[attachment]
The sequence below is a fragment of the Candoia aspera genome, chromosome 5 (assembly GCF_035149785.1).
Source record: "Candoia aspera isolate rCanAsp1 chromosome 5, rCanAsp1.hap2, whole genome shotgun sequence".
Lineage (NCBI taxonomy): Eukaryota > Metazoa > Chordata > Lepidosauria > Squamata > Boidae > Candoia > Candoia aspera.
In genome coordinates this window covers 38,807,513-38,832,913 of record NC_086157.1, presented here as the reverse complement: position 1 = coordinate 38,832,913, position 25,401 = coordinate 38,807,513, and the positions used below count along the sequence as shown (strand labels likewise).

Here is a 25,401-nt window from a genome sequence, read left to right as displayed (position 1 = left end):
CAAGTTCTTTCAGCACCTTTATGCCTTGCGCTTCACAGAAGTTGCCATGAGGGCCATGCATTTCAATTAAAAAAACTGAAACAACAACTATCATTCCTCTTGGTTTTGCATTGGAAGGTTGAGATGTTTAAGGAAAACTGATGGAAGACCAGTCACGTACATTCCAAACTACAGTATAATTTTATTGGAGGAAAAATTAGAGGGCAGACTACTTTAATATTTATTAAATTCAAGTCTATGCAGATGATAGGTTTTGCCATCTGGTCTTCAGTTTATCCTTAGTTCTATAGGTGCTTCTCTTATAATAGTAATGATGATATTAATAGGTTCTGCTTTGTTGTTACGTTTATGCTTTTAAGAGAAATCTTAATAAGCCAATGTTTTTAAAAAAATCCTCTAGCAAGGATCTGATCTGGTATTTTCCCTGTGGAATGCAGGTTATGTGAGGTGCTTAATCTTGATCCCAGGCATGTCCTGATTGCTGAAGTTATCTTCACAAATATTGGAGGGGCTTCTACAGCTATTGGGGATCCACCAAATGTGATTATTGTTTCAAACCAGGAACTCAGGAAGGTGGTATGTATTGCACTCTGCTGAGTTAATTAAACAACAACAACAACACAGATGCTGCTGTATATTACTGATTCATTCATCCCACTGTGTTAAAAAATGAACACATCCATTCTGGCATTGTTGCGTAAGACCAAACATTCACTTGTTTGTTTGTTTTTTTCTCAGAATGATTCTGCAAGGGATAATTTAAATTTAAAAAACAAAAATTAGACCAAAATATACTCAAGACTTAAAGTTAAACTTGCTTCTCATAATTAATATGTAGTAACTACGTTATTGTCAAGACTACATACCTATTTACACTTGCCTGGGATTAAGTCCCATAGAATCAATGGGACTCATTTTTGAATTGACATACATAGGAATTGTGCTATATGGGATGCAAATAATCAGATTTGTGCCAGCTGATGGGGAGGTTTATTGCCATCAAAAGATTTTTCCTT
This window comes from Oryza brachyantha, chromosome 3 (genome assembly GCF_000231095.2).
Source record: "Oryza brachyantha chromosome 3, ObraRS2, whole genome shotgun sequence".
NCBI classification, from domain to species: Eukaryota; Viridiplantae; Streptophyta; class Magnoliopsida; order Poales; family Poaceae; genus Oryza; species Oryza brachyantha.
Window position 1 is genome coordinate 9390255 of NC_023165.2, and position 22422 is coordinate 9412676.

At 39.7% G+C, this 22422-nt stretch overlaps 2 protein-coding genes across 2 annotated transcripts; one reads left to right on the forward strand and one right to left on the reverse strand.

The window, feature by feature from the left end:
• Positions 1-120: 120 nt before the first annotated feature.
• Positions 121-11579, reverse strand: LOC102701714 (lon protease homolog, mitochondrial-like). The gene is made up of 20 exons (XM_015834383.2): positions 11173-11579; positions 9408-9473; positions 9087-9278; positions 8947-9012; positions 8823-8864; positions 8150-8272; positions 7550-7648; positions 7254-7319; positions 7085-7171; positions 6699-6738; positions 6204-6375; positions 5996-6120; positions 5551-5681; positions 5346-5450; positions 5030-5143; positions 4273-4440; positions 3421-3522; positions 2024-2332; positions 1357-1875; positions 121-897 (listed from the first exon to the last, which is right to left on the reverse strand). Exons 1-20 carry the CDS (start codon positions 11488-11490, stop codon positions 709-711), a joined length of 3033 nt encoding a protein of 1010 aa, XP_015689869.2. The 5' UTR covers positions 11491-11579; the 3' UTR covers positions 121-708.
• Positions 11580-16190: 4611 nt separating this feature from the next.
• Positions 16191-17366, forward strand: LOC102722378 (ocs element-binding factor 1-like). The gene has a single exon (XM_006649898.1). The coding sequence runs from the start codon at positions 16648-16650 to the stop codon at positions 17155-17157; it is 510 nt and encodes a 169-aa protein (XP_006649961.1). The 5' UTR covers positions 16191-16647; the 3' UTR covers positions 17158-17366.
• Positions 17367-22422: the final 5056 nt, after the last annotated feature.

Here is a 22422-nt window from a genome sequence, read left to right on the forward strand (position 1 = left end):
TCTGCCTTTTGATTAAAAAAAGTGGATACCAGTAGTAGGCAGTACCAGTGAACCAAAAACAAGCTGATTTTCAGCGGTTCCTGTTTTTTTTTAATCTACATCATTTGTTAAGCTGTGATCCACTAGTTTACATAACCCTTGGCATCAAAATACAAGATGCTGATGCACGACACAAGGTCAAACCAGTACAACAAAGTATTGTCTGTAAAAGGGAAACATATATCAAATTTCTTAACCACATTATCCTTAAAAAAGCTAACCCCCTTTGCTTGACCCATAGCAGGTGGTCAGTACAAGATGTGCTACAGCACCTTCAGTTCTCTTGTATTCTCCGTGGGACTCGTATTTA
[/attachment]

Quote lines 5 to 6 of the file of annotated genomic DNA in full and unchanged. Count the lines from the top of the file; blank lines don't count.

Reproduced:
Here is a 25,401-nt window from a genome sequence, read left to right as displayed (position 1 = left end):
CAAGTTCTTTCAGCACCTTTATGCCTTGCGCTTCACAGAAGTTGCCATGAGGGCCATGCATTTCAATTAAAAAAACTGAAACAACAACTATCATTCCTCTTGGTTTTGCATTGGAAGGTTGAGATGTTTAAGGAAAACTGATGGAAGACCAGTCACGTACATTCCAAACTACAGTATAATTTTATTGGAGGAAAAATTAGAGGGCAGACTACTTTAATATTTATTAAATTCAAGTCTATGCAGATGATAGGTTTTGCCATCTGGTCTTCAGTTTATCCTTAGTTCTATAGGTGCTTCTCTTATAATAGTAATGATGATATTAATAGGTTCTGCTTTGTTGTTACGTTTATGCTTTTAAGAGAAATCTTAATAAGCCAATGTTTTTAAAAAAATCCTCTAGCAAGGATCTGATCTGGTATTTTCCCTGTGGAATGCAGGTTATGTGAGGTGCTTAATCTTGATCCCAGGCATGTCCTGATTGCTGAAGTTATCTTCACAAATATTGGAGGGGCTTCTACAGCTATTGGGGATCCACCAAATGTGATTATTGTTTCAAACCAGGAACTCAGGAAGGTGGTATGTATTGCACTCTGCTGAGTTAATTAAACAACAACAACAACACAGATGCTGCTGTATATTACTGATTCATTCATCCCACTGTGTTAAAAAATGAACACATCCATTCTGGCATTGTTGCGTAAGACCAAACATTCACTTGTTTGTTTGTTTTTTTCTCAGAATGATTCTGCAAGGGATAATTTAAATTTAAAAAACAAAAATTAGACCAAAATATACTCAAGACTTAAAGTTAAACTTGCTTCTCATAATTAATATGTAGTAACTACGTTATTGTCAAGACTACATACCTATTTACACTTGCCTGGGATTAAGTCCCATAGAATCAATGGGACTCATTTTTGAATTGACATACATAGGAATTGTGCTATATGGGATGCAAATAATCAGATTTGTGCCAGCTGATGGGGAGGTTTATTGCCATCAAAAGATTTTTCCTT